In 1894 William Bateson described a class of discontinuous variation that he considered to be especially valuable for the study of evolution. This variation involved the repetition of a set of features typical of one member of a meristic series (e.g., a vertebra or a segment) in a new location in the series. Bateson referred to this process, whereby one body part is transformed into the likeness of another, as homeosis (from Greek homoios= same and -osis= condition or process, Bateson, 1894, pp. 84-85). Because phenomena such as homeosis could accomplish "at one step" a change similar to the differences observed between species, Bateson held that it was the discontinuity of variation itself, rather than the action of natural selection on continuous variation, that gave rise to the discontinuity of species (Bateson, 1894, pp. 568-570).
More than a century later, homeotic mutants play an important role in contemporary ideas of how genetics, development, and evolution intersect, and in large part have inspired the research program known as evolutionary developmental biology, or more popularly, "evo-devo" (e.g., Stern, 2000). The developmental genetics of Ed Lewis on homeotic mutants in Drosophila established the role homeotic genes play in specifying segmental identity during ontogeny (Lewis, 1951, 1964, 1978). Application of molecular techniques to these genes led first to the discovery of the homeobox, a conserved stretch of DNA sequence that codes for the DNA-binding portion of a large class of transcription factors (McGinnis, Levine, Hafen, Kuriowa, & Gehring, 1984; Scott & Weiner, 1984), and later revealed gene expression patterns consistent with mutant phenotypes (for review, see Akam, 1987; Harding, Wedeen, McGinnis, & Levine, 1985). These studies, those that followed in vertebrates (Awgulewitsch, Utset, Hart, McGinnis, & Ruddle, 1986; Duboule & Dollé, 1989; Graham, Paplopulu, & Krumlauf, 1989; for review see McGinnis, 1994), and comparative studies of other arthropods (e.g., Averof & Patel, 1997) provided critical evidence for the commonality of the genetics of developmental programs across the bilaterian animals, and led to efforts at broadly integrating the genetics of homeosis with patterns of body plan evolution in the fossil record (e.g., Jacobs, 1990). In essence, homeosis has revealed commonalities in the way animals are structured and suggested ways in which those body-plan organizations evolve.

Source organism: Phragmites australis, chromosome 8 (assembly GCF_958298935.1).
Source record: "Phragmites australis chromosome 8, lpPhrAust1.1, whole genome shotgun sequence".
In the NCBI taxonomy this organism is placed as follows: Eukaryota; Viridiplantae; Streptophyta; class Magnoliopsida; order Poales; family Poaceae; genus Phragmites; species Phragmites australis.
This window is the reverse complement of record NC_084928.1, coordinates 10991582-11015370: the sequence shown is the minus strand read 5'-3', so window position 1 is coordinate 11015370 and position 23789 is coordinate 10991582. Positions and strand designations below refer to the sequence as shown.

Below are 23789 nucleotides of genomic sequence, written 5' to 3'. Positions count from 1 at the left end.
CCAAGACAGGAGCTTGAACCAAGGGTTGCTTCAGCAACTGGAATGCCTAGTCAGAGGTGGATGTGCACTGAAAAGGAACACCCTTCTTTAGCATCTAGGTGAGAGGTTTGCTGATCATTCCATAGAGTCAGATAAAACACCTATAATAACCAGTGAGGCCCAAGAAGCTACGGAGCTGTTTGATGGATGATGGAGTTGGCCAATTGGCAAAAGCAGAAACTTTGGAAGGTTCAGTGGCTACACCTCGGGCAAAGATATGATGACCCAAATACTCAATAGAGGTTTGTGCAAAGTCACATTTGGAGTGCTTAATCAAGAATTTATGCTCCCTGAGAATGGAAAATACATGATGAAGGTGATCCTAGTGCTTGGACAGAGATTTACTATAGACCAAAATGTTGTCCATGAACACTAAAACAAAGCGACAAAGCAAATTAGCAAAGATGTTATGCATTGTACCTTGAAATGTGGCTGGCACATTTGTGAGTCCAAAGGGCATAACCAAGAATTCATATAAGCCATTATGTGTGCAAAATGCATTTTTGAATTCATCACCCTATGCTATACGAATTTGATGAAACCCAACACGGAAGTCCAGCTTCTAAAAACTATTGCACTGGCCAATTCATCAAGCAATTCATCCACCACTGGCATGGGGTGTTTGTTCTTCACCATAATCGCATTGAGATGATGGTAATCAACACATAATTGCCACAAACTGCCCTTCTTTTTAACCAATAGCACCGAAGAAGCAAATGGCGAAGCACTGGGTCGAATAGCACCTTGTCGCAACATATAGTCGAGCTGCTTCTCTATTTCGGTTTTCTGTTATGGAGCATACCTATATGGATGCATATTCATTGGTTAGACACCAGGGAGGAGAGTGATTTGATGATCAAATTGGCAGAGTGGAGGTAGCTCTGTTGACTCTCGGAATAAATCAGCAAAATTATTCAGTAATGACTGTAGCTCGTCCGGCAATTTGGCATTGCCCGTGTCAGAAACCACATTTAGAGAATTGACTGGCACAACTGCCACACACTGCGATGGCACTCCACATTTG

Yet, even before the advent of molecular biology, homeotic phenomena fueled attempts to integrate genetics, development, and evolution. Indeed, during the late 1920s through the 1950s, homeotic mutations in Drosophila were at the center of efforts to achieve conceptual or theoretical integration - to create an evolutionarydevelopmental synthesis. However, those who researched homeotic mutants were unable to convince their peers that such phenomena ought to play a defining role in the emerging evolutionary synthesis. Why not?
This chapter consists of three sections. The first will consider the history and historiography of developmental biology and the evolutionary synthesis, as well as the nature of the split between embryology and genetics. The second will consider early efforts to characterize homeotic mutants as developmental, evolutionary, and genetic phenomena. Although we will focus on homeotic mutants of Drosophila, we should note that in the early twentieth century homeotic mutants were widely recognized in arthropods more generally, as well as in plants (Sattler, 1988). The third section of this chapter will consider the reception of evolutionary interpretations of homeotic mutants by the primary architects of the evolutionary synthesis. We will argue, as have others, that the history of research on homeotic mutants reveals that the split between embryology and genetics was not absolute. Instead, a research program of developmental and physiological genetics grew around the analysis of homeotic mutants. …